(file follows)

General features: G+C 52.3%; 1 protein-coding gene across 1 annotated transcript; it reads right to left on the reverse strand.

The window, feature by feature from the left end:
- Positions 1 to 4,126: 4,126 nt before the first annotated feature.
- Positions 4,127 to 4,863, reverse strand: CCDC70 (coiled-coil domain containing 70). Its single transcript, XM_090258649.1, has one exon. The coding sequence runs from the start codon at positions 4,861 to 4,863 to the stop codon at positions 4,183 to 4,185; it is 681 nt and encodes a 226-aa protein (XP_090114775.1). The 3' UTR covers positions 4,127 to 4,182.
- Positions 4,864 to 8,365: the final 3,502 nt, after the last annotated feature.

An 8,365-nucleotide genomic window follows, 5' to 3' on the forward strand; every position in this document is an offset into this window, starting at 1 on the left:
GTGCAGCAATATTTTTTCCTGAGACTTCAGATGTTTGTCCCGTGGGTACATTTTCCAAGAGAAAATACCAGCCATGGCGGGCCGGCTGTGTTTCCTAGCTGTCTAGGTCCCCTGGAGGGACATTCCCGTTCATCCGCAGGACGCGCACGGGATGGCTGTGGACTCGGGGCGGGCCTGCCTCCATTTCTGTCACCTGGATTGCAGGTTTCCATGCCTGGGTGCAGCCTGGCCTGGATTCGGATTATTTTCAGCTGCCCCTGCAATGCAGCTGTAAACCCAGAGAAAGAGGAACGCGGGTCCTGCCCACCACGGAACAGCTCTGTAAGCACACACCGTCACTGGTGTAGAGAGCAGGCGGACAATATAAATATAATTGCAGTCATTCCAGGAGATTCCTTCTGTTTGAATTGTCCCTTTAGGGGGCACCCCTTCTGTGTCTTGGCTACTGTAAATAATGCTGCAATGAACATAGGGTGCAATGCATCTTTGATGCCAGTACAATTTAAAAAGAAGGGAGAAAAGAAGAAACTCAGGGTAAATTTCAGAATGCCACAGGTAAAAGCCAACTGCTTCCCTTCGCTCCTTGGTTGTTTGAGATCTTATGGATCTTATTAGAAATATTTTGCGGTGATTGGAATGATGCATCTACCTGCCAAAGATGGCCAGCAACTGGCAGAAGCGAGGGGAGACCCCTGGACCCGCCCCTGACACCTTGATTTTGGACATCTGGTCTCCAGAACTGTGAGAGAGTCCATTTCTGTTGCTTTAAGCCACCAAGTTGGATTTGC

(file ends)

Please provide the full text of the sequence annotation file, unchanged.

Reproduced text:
General features: G+C 52.3%; 1 protein-coding gene across 1 annotated transcript; it reads right to left on the reverse strand.

The window, feature by feature from the left end:
- Positions 1 to 4,126: 4,126 nt before the first annotated feature.
- Positions 4,127 to 4,863, reverse strand: CCDC70 (coiled-coil domain containing 70). Its single transcript, XM_090258649.1, has one exon. The coding sequence runs from the start codon at positions 4,861 to 4,863 to the stop codon at positions 4,183 to 4,185; it is 681 nt and encodes a 226-aa protein (XP_090114775.1). The 3' UTR covers positions 4,127 to 4,182.
- Positions 4,864 to 8,365: the final 3,502 nt, after the last annotated feature.

An 8,365-nucleotide genomic window follows, 5' to 3' on the forward strand; every position in this document is an offset into this window, starting at 1 on the left:
GTGCAGCAATATTTTTTCCTGAGACTTCAGATGTTTGTCCCGTGGGTACATTTTCCAAGAGAAAATACCAGCCATGGCGGGCCGGCTGTGTTTCCTAGCTGTCTAGGTCCCCTGGAGGGACATTCCCGTTCATCCGCAGGACGCGCACGGGATGGCTGTGGACTCGGGGCGGGCCTGCCTCCATTTCTGTCACCTGGATTGCAGGTTTCCATGCCTGGGTGCAGCCTGGCCTGGATTCGGATTATTTTCAGCTGCCCCTGCAATGCAGCTGTAAACCCAGAGAAAGAGGAACGCGGGTCCTGCCCACCACGGAACAGCTCTGTAAGCACACACCGTCACTGGTGTAGAGAGCAGGCGGACAATATAAATATAATTGCAGTCATTCCAGGAGATTCCTTCTGTTTGAATTGTCCCTTTAGGGGGCACCCCTTCTGTGTCTTGGCTACTGTAAATAATGCTGCAATGAACATAGGGTGCAATGCATCTTTGATGCCAGTACAATTTAAAAAGAAGGGAGAAAAGAAGAAACTCAGGGTAAATTTCAGAATGCCACAGGTAAAAGCCAACTGCTTCCCTTCGCTCCTTGGTTGTTTGAGATCTTATGGATCTTATTAGAAATATTTTGCGGTGATTGGAATGATGCATCTACCTGCCAAAGATGGCCAGCAACTGGCAGAAGCGAGGGGAGACCCCTGGACCCGCCCCTGACACCTTGATTTTGGACATCTGGTCTCCAGAACTGTGAGAGAGTCCATTTCTGTTGCTTTAAGCCACCAAGTTGGATTTGC